The Centre has informed the Madras High Court that a note has again been sent to the Union Ministry of Law and Justice, proposing a change to India’s abortion law.
Last week, it was reported that the Centre was exploring extending the period during a woman’s pregnancy that they could undergo an abortion to between 24 and 26 weeks. The proposed amendment to the Medical Termination of Pregnancy (MTP) Act would mark a major reform to India’s abortion laws, which presently permit abortion during the first twenty weeks of pregnancy in cases where there is “a risk to the life of the pregnant woman or of grave injury physical or mental health; or there is a substantial risk that if the child were born, it would suffer from such physical or mental abnormalities as to be seriously handicapped.”
Ostensibly liberal in nature, India’s abortion laws have come under fire from activists who claim they are too restrictive. Currently, if a woman seeks an abortion after twenty weeks, they require ‘judicial authorisation’, involving the assent of a district-level medical board and a court. For women without the financial or legal means to acquire this authorisation, the choice often comes down to carrying their pregnancy to term or obtaining a so-called ‘backstreet’ abortion, a recourse which can pose a substantial risk to health. Indeed, thirteen women die from unsafe abortions in India every day.
The Centre informed the Delhi High Court last week that it was consulting with the relevant ministries to reform the MTP Act. Expanding on this, an under-secretary in the Union Ministry of Health and Family Welfare said that a note had been sent to the Union Ministry of Law and Justice earlier this year following a consultation with government think tank Niti Aayog and the Union Ministries of Social Justice and Empowerment and Women and Child Development. As Parliament was adjourned at the time, the Union Law Ministry reverted the note so that the proposed reforms could be deliberated following the inauguration of a new government after the Lok Sabha elections.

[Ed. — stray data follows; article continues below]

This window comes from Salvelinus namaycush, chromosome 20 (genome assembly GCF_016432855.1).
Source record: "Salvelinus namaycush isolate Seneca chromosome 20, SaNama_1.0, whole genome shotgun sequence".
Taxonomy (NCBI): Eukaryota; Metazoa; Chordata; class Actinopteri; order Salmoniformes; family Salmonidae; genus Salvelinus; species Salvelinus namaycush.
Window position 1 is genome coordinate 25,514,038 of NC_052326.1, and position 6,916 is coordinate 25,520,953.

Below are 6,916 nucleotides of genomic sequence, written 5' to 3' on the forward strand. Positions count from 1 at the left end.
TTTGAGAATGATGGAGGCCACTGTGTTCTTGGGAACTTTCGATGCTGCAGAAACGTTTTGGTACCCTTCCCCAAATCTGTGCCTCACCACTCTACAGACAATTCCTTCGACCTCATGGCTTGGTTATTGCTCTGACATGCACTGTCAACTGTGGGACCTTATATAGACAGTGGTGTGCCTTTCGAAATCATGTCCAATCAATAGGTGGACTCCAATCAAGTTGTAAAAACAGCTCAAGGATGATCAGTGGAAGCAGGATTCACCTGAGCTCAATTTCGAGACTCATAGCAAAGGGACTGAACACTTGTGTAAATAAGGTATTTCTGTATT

The Centre’s missive to the Madras High Court reflects that it has the appetite for reproductive rights reform in India. While undoubtedly an issue enconsced in controversy on multiple fronts, abortion law reform has the potential to effect improvements in women’s health and development. It is, therefore, a boon that the Centre is exploring this option.